Bloomsburg Fair Canceled

Though the anticipation for the 2011 fair has been high, the 157th Bloomsburg Fair has been canceled due to the recent flood devastation. This is the first time this historic fair has been canceled since 1855. Many people have been volunteering their time to help get the grounds back in shape for the event, but it looks like the fairgrounds still won’t be ready for this season.

Since its inception in 1855 the Bloomsburg fair has stood as a cultural foundation of Bloomsburg and Columbia County. The “Agriculture” fair or “Street” fair as it was called in its early days, exhibited fruits, grains and farming equipment. The fair was originally held on what is now Main Street and has continued its rich tradition through the years and cultural changes.  The fair went from a one-day event to six days by 1923.  Since the 1930s the fairs date has been stationary, always starting the third Monday after Labor Day.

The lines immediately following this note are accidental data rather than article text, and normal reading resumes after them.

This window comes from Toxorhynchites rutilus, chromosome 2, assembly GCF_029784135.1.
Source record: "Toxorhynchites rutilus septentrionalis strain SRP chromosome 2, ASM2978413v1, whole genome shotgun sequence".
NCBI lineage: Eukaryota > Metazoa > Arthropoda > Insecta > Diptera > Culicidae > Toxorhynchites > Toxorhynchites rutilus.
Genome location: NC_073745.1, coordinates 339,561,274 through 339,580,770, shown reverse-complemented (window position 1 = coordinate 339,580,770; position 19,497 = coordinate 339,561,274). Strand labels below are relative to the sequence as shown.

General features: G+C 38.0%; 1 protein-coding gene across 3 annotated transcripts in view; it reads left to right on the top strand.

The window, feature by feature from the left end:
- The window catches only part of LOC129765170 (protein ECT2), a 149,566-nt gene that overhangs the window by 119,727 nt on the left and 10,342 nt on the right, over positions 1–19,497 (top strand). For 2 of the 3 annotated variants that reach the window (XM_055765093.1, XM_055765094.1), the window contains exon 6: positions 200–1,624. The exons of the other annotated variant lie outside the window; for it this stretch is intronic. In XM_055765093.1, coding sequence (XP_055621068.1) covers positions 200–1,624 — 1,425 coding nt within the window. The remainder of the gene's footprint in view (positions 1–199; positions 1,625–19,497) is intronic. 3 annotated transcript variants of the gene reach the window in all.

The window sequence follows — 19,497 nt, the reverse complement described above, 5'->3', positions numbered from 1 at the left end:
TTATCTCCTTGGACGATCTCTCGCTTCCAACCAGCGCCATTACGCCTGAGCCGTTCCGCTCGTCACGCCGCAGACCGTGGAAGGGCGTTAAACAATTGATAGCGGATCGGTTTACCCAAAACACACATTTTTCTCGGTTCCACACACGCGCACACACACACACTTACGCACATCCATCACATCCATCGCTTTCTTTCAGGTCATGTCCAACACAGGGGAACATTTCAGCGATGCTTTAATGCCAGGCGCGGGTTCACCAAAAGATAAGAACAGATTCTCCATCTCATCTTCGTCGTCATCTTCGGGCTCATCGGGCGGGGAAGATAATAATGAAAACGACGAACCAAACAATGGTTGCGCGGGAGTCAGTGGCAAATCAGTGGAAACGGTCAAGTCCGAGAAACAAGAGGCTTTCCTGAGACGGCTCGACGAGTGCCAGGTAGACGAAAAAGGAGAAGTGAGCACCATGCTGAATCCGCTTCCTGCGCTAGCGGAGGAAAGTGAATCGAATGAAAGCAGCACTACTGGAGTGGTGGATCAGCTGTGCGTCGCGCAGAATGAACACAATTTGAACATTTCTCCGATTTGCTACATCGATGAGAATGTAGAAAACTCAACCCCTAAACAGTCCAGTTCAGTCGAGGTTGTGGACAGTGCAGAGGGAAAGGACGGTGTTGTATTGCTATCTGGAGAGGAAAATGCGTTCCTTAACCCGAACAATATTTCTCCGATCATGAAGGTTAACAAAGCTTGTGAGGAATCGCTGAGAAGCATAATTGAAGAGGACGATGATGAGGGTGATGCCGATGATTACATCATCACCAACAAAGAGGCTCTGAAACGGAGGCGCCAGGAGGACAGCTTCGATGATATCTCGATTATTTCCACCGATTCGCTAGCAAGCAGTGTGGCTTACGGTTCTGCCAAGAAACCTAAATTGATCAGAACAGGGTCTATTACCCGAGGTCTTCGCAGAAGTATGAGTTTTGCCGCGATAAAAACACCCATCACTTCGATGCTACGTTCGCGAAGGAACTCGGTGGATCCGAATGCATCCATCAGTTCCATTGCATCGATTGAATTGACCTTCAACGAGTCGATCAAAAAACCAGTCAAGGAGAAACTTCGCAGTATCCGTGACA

Bloomsburg Fairgrounds circa 1949.

In 1989 the Bloomsburg Fair increased to a full eight days and nights.  Since President James Buchanan’s administration the Bloomsburg Fair has matured from a measly 10-acre event to a 200-acre festival that is considered one of the most popular fairs on the east coast.  Not only has the fair been an economical asset to the town of Bloomsburg but a festive and enjoyable tradition that has defined a local community.

This news has affected many people and has been the topic in which they’ve been discussing on social media sites such as Facebook and Twitter. The following are some Facebook statuses regarding the fair closing:

“The Bloomsburg Fair has been cancelled…My last fair in Bloomsburg is gone. :(”

“A year without the Bloomsburg Fair will certainly make the history books.”

Here are some updates via Twitter:

@kgbgvhs: “The #BloomsburgFair is canceled. I cannot tell you how bummed I am.”

@LexieSpagnola: “Are you kidding me?! How can the cancel the #BloomsburgFair!? #imgonnacry.

@yoitsCORE: “It’s not gonna feel like fall without the #BloomsburgFair to kick it off. That sucks.”

 

Contributing writersJeanna Contino and Paul Rosa

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